I went to my site last week to get some more hours in and I am very glad I went. After a few weeks of learning new things, I was hoping to finally 'get my feet wet' and observe a procedure. Although I had observed an LP in the oncology clinic a few times, I wanted to observe something different and new. While observing a Child Life Specialist on one of the regular units, I was able to pre-op and then observe a few procedures. Both of the patients received PICC lines, which are more permanent IV's. With both patients, I was able to learn what PICC lines are, what they do, and how to relay that information to patients of different developmental stages. We had numerous communication problems with the first patient and I found it very frustrating to have to simply deal with his anxiety, without being able to explain what was happening. One passion I have is to use ASL and educate other people in sign language. However, it was highly frustrating when the mother of the patient (who only spoke Spanish), did not even teach her young child how to use Mexican Sign or any other form of signed language. Although my supervisor and I signed with the patient, we were aware of his limited understanding, confusion, and fear. However, while the first procedure was frustrating from the insurmountable language barrier, I was frustrated at the end of the second procedure for a different reason. I truly loved learning about the procedure, the sedation process, and how the medical staff work together to complete the procedure. Also, it was interesting to watch how a CLS works in tandem with medical staff, often without the request of help from the medical staff. Because the nurse administering the PICC line was relatively new at her position, my supervisor did small things to help alleviate tension in all of the people in the room, to aid the nurse, and to help the patient. With this second patient, a different ER doctor was monitoring the sedation and he started to play with the distraction toy my supervisor had used with the patient. Although I have experienced some harsh glances or unfriendly comments from medical staff before, I found it highly insulting when the doctor ridiculed the CL profession. In the middle of the room filled with the nurses, patient, CLS, and the patients' family, the doctor told me that I have been wasting my years at school getting my degree if I'm only going to play with toys when I'm done. I was pretty insulted and didn't know how to respond so I didn't really say anything. A few other specialists have mentioned their frustrations over this attitude and ignorance that many of the medical staff have. Toys are not always merely toys. For children who are patients in a hospital, toys provide distraction, entertainment, education from learning about medical terms and procedures, and they provide familiarity and a calming effect. Dramatic play also allows children to express feelings of fear, aggression, confusion, and contentment. I guess I didn't realize it, but I am now highly opinionated on the importance of toys and play for children in hospitals.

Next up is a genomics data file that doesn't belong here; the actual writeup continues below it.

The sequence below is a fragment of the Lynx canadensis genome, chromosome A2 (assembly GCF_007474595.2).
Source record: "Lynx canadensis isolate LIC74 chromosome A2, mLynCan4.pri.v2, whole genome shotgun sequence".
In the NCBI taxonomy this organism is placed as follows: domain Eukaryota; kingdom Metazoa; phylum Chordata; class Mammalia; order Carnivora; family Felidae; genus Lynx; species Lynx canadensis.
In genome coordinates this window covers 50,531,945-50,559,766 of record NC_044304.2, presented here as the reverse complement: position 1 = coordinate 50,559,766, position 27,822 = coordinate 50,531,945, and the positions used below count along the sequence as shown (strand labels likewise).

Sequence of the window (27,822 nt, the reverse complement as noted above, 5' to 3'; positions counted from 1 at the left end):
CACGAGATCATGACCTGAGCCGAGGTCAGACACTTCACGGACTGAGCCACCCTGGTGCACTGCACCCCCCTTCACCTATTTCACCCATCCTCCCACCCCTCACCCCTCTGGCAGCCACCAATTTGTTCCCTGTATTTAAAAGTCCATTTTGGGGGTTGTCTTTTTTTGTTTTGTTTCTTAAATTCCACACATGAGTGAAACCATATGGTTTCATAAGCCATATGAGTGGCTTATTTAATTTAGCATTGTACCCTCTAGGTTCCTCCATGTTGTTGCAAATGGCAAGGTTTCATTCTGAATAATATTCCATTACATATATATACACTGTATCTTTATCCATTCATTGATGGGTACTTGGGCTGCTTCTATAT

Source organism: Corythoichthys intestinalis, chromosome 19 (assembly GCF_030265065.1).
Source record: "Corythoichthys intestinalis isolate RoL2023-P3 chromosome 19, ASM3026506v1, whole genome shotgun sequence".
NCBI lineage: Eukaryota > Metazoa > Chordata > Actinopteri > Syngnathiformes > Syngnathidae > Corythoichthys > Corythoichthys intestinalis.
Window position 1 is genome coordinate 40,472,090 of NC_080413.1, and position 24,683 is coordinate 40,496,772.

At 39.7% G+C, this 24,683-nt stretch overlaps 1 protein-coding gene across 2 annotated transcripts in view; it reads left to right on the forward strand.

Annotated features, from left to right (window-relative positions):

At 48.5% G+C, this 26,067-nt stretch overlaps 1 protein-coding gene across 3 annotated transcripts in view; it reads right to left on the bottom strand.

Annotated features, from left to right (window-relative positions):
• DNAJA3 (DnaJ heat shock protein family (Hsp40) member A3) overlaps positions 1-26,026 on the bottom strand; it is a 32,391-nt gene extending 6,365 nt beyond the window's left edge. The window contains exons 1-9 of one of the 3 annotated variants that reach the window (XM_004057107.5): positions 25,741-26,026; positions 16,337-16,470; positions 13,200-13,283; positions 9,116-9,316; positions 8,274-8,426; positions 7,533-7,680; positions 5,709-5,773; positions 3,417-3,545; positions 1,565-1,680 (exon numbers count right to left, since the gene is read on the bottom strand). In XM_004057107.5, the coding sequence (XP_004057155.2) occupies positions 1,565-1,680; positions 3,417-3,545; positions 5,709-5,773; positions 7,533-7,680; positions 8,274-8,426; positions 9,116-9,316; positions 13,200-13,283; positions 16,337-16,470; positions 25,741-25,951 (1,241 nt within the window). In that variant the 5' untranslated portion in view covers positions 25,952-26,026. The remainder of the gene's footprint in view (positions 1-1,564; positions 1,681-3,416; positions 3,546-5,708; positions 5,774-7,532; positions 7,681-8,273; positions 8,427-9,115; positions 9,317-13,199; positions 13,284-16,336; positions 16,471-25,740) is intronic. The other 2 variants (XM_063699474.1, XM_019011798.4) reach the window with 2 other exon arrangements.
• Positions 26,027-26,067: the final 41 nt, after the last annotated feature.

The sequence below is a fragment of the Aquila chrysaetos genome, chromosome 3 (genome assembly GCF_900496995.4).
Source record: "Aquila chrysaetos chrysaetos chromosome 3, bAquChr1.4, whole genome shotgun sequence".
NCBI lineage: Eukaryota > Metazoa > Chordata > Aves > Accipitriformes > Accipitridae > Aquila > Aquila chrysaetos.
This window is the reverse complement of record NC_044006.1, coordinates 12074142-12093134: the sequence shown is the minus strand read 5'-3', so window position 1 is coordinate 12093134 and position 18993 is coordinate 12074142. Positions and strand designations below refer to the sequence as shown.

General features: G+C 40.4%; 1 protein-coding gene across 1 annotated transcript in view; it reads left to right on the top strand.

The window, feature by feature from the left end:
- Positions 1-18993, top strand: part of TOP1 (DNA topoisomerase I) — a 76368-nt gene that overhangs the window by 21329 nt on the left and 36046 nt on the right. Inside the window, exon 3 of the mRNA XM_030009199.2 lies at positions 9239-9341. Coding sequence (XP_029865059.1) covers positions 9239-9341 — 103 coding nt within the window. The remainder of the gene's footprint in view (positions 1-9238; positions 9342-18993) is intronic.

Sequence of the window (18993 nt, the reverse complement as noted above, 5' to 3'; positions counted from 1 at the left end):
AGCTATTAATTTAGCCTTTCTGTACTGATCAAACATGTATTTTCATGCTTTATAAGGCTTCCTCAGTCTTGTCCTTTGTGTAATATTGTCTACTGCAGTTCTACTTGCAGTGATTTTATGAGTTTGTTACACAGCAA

Furthermore, after talking with a few specialists, I think I have found my project! I am planning on organizing and outlining some medical play crafts and activities. Although the specialists have done some medical crafts in the past, there is no organized resource to pull prepared lessons from. I hope to work on this both at my site and off-site. By creating this resource, the staff in the playroom and the other CLS can quickly locate these useful distracting and educating tools for children. Crafts allow the patients to be distracted from their present circumstances, giving them control over completing the task at hand. Also, as patients maintain a certain amount of control over their project, a CLS can then teach them about the medical meaning of the craft as well as help them cope with their situation by guiding them in discussing their feelings.